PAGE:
If you are thinking about moving in-house or would like to keep it as an option as you progress through your legal career, there are a number of steps you can take to ensure you have the best possible chance of making the move when the time comes.
Firstly, you should align your experience with the in-house industry you would like to work in. Over the years we have seen lawyers look to make the move in-house to their dream company only to find that it was going to be extremely difficult – the back-end property lawyer looking to work in-house for a fashion label or the litigator looking to work for a technology company. When companies look to recruit they seek people with the skills most appropriate for their industry. For example, if you have a burning desire to work for a technology company but are doing property work you should look to transfer to the TMT team. You should make the move to the aligned industry as soon as possible. This is most easily done within the current firm in which you work, where you have the relationships and the connections to enable it to happen. It can also be achieved by moving firms, although this is more difficult.
It is important to note that there are some private practice teams from which it is very difficult to make the move to any in-house team. Very few companies are engaged in sufficient litigation or corporate activity regularly enough to justify having in-house counsel with these skills. That, in part, is why firms have such large corporate and litigation teams – it’s seldom work done in-house.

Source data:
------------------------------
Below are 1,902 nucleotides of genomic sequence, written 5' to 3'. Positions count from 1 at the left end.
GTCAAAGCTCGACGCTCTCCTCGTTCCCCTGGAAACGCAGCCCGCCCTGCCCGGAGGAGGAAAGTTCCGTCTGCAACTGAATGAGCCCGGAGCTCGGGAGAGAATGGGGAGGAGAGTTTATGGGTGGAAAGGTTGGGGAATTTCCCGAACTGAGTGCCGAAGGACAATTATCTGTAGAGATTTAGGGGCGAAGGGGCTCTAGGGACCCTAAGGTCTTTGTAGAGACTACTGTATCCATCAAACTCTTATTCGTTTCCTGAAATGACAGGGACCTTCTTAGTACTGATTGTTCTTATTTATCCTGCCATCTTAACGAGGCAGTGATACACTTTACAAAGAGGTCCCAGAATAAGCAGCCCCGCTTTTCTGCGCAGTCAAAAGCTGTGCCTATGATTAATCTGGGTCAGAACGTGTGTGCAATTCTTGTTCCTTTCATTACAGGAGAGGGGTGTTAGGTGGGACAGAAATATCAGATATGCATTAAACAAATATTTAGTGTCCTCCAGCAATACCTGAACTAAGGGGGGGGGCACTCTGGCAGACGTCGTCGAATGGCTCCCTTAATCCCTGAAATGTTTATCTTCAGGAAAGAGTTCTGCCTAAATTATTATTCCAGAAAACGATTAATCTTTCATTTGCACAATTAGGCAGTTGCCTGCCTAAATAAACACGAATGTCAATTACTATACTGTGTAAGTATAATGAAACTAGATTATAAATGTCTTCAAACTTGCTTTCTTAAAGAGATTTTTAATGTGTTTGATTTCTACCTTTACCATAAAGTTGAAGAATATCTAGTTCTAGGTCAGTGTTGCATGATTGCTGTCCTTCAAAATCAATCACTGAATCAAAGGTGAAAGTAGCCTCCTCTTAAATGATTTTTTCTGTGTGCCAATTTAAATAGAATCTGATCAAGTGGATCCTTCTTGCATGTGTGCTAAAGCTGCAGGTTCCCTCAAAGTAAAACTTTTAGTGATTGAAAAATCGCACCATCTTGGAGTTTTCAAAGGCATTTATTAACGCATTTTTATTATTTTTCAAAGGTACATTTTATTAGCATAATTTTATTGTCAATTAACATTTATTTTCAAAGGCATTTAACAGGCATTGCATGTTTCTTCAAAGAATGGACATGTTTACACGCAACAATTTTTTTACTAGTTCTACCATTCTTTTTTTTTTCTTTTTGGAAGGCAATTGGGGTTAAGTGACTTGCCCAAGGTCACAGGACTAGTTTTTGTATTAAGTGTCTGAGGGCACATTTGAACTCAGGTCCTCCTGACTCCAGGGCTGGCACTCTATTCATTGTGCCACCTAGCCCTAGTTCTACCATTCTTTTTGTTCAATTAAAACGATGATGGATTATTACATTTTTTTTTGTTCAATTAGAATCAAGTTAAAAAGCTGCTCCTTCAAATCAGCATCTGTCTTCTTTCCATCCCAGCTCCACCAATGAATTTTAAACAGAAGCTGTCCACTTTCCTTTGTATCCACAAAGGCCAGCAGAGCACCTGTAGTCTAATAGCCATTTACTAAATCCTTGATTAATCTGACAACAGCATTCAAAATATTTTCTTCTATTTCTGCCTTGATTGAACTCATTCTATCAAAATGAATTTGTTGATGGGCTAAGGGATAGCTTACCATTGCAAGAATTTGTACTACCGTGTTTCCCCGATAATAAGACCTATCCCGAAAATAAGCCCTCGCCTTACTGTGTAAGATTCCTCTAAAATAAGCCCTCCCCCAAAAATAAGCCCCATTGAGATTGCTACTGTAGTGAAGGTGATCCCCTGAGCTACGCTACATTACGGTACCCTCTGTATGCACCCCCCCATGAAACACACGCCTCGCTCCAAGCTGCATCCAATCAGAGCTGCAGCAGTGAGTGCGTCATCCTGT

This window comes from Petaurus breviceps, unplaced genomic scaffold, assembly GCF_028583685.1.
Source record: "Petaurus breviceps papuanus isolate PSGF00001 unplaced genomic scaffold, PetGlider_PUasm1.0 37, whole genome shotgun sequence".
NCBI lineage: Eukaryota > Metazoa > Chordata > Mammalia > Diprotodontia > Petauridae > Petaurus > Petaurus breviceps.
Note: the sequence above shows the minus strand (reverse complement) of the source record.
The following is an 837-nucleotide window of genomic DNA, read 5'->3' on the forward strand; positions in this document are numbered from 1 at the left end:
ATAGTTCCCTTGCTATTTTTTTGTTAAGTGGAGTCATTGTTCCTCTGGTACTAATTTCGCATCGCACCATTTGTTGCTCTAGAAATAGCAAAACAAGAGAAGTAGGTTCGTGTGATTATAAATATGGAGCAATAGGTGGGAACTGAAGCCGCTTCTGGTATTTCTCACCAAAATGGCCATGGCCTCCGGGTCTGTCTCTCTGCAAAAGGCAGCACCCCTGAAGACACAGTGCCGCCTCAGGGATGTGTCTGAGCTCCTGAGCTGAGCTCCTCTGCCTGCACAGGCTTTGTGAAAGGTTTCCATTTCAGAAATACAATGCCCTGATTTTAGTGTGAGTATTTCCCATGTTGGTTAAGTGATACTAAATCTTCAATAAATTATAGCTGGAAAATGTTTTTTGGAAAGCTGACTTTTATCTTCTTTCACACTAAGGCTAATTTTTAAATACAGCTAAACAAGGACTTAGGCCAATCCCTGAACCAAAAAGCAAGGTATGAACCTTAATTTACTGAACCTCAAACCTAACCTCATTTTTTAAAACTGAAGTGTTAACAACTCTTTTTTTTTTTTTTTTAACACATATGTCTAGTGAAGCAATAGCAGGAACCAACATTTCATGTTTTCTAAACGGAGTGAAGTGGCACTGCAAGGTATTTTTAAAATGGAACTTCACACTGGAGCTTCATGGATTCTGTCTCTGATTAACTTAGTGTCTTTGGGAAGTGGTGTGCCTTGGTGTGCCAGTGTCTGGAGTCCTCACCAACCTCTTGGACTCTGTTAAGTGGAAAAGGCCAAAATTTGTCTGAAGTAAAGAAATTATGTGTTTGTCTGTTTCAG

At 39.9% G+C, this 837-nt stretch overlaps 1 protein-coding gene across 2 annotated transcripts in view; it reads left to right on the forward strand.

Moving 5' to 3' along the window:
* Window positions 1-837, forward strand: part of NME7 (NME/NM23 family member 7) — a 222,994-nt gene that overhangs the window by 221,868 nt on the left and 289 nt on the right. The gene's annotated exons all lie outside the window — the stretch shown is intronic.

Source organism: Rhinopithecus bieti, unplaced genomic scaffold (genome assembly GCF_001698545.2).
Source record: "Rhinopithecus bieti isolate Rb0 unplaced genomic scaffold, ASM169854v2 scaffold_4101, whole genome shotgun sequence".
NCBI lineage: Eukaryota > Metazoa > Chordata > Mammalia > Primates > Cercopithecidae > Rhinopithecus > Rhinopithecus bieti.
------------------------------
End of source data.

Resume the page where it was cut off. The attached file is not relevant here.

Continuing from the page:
Further, undertake as many secondments as you can. Secondments are viewed very favourably for a number of reasons: they demonstrate your desire to move in-house; they show that you are able to adapt to the in-house environment and that you like the environment; and they give you valuable technical and soft skills. Again, if possible, align the industry of the secondment with the industry you ultimately wish to move to.
Finally, undertake as much contract negotiation and drafting as you can. A common thread of all in-house roles is the negotiation and drafting of contracts. The more contracts and the greater the variety of the contracts you have negotiated and drafted, the better.
Start looking for your in-house role early. The in-house legal market is a lot smaller than the private practice market and accordingly in-house roles come up less frequently, so you should allow yourself more time to find the right role.